For insight into the reasons for this ambivalence, consider the letters that the city of Seattle sent to more than 300 medical marijuana businesses last week. The city warned the growers, processors, and dispensaries that they cannot continue to operate unless they have state licenses by next July. The main obstacle to complying with that expectation is that Washington does not license medical marijuana businesses, even though they have been around a lot longer than the recreational shops that began opening last July. The state legislature considered several medical marijuana bills this year, some of which would have shut down the existing dispensaries and some of which would have incorporated them into the licensing system created by I-502. But none of those bills passed.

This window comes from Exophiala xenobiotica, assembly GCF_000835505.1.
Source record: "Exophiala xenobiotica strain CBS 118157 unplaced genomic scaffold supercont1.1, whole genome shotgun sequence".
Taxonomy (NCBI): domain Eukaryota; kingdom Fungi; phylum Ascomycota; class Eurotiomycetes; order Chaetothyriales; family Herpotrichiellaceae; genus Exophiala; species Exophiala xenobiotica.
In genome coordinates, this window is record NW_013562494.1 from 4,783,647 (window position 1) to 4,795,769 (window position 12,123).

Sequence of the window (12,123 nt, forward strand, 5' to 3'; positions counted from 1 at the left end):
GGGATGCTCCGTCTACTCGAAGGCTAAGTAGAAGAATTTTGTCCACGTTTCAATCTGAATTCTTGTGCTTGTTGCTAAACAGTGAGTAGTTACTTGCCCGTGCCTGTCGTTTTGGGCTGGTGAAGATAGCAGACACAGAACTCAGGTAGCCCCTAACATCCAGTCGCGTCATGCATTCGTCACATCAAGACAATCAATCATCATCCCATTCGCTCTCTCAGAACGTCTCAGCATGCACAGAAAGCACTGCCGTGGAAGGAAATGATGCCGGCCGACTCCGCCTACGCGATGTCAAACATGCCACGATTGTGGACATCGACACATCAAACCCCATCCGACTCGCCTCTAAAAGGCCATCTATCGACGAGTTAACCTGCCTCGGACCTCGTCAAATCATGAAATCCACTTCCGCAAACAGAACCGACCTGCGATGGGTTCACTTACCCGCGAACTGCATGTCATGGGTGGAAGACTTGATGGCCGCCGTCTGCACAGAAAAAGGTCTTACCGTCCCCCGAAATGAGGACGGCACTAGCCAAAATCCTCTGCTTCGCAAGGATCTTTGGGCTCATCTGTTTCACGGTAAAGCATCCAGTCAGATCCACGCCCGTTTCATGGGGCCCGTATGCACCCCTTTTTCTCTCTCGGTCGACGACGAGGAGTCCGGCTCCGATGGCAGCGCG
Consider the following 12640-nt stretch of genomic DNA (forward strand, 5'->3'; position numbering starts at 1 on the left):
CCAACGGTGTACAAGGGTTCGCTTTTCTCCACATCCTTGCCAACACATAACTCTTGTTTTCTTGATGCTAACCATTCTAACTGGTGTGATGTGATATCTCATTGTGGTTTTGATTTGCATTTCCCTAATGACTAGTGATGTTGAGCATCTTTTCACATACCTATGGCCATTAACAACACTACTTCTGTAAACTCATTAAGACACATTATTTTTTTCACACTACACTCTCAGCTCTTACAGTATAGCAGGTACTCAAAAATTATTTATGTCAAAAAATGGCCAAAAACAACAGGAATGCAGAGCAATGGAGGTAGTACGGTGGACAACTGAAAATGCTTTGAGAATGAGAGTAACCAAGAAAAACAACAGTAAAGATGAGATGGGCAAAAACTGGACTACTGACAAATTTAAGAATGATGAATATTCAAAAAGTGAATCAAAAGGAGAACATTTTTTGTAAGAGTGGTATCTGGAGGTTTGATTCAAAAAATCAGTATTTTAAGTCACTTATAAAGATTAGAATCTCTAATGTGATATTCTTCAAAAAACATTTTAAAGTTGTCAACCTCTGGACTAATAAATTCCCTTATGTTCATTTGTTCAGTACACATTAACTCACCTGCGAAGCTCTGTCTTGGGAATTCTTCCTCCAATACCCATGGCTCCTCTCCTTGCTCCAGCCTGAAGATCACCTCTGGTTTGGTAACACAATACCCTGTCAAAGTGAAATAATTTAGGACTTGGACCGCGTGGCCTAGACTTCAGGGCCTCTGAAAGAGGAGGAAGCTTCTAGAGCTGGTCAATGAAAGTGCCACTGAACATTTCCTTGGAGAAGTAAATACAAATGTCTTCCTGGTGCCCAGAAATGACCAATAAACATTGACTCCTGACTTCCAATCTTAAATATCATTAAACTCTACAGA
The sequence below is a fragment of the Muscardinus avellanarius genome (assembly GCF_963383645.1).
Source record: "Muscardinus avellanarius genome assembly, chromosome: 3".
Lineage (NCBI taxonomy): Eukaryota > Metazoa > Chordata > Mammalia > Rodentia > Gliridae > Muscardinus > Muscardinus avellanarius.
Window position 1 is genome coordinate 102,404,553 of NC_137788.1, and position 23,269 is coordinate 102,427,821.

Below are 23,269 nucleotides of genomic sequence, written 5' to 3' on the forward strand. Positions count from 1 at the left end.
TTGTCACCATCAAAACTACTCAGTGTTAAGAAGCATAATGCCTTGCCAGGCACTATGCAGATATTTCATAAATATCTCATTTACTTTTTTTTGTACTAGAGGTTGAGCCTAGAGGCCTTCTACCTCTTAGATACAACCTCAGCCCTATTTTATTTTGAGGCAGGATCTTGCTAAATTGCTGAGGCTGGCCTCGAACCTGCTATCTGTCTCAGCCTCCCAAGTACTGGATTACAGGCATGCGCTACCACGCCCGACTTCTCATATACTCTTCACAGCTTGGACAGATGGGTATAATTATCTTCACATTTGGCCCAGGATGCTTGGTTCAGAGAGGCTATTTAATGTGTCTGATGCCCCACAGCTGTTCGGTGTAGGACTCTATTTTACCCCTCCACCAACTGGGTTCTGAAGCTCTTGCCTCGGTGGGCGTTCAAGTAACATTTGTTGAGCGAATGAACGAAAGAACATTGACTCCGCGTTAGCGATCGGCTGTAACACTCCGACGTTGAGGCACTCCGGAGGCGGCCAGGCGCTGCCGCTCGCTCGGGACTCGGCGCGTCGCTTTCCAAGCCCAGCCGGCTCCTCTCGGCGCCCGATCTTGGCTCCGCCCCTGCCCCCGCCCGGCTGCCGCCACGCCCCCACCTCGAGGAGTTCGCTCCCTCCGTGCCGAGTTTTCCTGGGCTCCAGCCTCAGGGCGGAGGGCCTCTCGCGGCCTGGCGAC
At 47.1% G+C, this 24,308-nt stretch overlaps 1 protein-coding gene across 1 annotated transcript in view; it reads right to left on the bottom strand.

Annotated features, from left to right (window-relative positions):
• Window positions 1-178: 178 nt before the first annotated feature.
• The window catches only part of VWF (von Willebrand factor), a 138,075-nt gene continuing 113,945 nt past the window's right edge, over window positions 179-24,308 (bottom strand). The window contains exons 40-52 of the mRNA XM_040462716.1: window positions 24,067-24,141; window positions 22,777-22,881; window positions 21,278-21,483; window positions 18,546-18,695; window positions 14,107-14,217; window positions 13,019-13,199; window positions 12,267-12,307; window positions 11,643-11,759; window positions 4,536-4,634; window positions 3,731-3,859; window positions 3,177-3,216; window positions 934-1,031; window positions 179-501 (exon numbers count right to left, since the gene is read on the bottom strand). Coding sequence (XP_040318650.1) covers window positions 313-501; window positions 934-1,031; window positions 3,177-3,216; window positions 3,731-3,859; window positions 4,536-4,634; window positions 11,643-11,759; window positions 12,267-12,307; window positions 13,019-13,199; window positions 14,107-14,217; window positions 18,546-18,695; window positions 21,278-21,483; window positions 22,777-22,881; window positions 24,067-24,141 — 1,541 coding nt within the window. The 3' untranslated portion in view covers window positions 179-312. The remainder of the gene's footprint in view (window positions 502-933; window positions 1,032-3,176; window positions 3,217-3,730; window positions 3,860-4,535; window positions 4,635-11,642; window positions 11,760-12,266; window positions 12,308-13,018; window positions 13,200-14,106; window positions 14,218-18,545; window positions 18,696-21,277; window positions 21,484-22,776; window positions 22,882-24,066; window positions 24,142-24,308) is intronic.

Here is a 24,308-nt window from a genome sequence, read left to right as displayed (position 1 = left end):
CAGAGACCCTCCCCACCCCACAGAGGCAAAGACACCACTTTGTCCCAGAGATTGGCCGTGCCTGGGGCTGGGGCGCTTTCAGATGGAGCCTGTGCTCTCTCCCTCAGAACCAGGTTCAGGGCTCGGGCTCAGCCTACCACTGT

John Davis, who operates two medical marijuana dispensaries in Seattle, sees the city's warning letters as an attempt to spur legislative action next year. Here is how he sums up the Seattle City Council's message to dispensary owners: "Hey, look, this'll give you a legislative cycle. Everyone's thinking that we're going to get something through this legislative cycle. But if we don't, we'll come revisit." The city council, which originally gave dispensaries a deadline of January 1, 2015, has had to revisit the issue before. Davis thinks "they want the legislators to be a little bit frightened: You guys might end up being the closers of all these shops. To make the legislators think a little bit how politically unpopular that would be."